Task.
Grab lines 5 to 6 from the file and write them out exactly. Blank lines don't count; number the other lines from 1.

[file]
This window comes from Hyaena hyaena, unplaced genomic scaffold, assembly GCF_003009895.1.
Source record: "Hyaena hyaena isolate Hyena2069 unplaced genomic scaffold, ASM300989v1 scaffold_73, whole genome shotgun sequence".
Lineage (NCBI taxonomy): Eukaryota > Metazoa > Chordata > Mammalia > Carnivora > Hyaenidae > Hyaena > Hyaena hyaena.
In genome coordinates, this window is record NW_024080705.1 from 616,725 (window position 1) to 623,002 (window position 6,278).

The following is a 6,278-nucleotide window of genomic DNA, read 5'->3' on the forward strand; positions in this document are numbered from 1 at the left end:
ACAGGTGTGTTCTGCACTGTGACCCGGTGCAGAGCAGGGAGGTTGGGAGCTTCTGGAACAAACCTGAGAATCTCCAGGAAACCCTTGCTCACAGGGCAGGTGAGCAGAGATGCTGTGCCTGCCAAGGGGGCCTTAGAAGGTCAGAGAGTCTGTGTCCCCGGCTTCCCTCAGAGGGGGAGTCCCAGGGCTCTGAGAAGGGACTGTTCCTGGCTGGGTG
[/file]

The following is a 6,278-nucleotide window of genomic DNA, read 5'->3' on the forward strand; positions in this document are numbered from 1 at the left end:
ACAGGTGTGTTCTGCACTGTGACCCGGTGCAGAGCAGGGAGGTTGGGAGCTTCTGGAACAAACCTGAGAATCTCCAGGAAACCCTTGCTCACAGGGCAGGTGAGCAGAGATGCTGTGCCTGCCAAGGGGGCCTTAGAAGGTCAGAGAGTCTGTGTCCCCGGCTTCCCTCAGAGGGGGAGTCCCAGGGCTCTGAGAAGGGACTGTTCCTGGCTGGGTG